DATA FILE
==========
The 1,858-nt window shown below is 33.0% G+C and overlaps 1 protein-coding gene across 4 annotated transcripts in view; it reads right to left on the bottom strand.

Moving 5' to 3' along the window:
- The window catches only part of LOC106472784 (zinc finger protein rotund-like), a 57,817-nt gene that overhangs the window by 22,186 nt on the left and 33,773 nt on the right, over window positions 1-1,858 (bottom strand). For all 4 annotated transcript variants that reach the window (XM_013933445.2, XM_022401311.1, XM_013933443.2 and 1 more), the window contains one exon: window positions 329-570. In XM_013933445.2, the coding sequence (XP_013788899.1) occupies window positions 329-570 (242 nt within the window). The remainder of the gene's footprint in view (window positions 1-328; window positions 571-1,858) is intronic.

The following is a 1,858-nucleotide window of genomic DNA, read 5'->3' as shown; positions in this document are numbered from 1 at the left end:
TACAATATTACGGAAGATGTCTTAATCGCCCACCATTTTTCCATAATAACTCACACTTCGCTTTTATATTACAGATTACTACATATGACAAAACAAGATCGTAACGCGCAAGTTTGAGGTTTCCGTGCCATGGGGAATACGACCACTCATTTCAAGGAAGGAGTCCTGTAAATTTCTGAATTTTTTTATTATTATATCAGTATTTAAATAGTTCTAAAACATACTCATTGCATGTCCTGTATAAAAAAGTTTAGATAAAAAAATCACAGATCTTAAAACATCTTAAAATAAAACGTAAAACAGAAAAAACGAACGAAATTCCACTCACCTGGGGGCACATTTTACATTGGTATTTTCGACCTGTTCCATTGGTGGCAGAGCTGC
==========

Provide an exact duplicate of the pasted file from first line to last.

The 1,858-nt window shown below is 33.0% G+C and overlaps 1 protein-coding gene across 4 annotated transcripts in view; it reads right to left on the bottom strand.

Moving 5' to 3' along the window:
- The window catches only part of LOC106472784 (zinc finger protein rotund-like), a 57,817-nt gene that overhangs the window by 22,186 nt on the left and 33,773 nt on the right, over window positions 1-1,858 (bottom strand). For all 4 annotated transcript variants that reach the window (XM_013933445.2, XM_022401311.1, XM_013933443.2 and 1 more), the window contains one exon: window positions 329-570. In XM_013933445.2, the coding sequence (XP_013788899.1) occupies window positions 329-570 (242 nt within the window). The remainder of the gene's footprint in view (window positions 1-328; window positions 571-1,858) is intronic.

The following is a 1,858-nucleotide window of genomic DNA, read 5'->3' as shown; positions in this document are numbered from 1 at the left end:
TACAATATTACGGAAGATGTCTTAATCGCCCACCATTTTTCCATAATAACTCACACTTCGCTTTTATATTACAGATTACTACATATGACAAAACAAGATCGTAACGCGCAAGTTTGAGGTTTCCGTGCCATGGGGAATACGACCACTCATTTCAAGGAAGGAGTCCTGTAAATTTCTGAATTTTTTTATTATTATATCAGTATTTAAATAGTTCTAAAACATACTCATTGCATGTCCTGTATAAAAAAGTTTAGATAAAAAAATCACAGATCTTAAAACATCTTAAAATAAAACGTAAAACAGAAAAAACGAACGAAATTCCACTCACCTGGGGGCACATTTTACATTGGTATTTTCGACCTGTTCCATTGGTGGCAGAGCTGC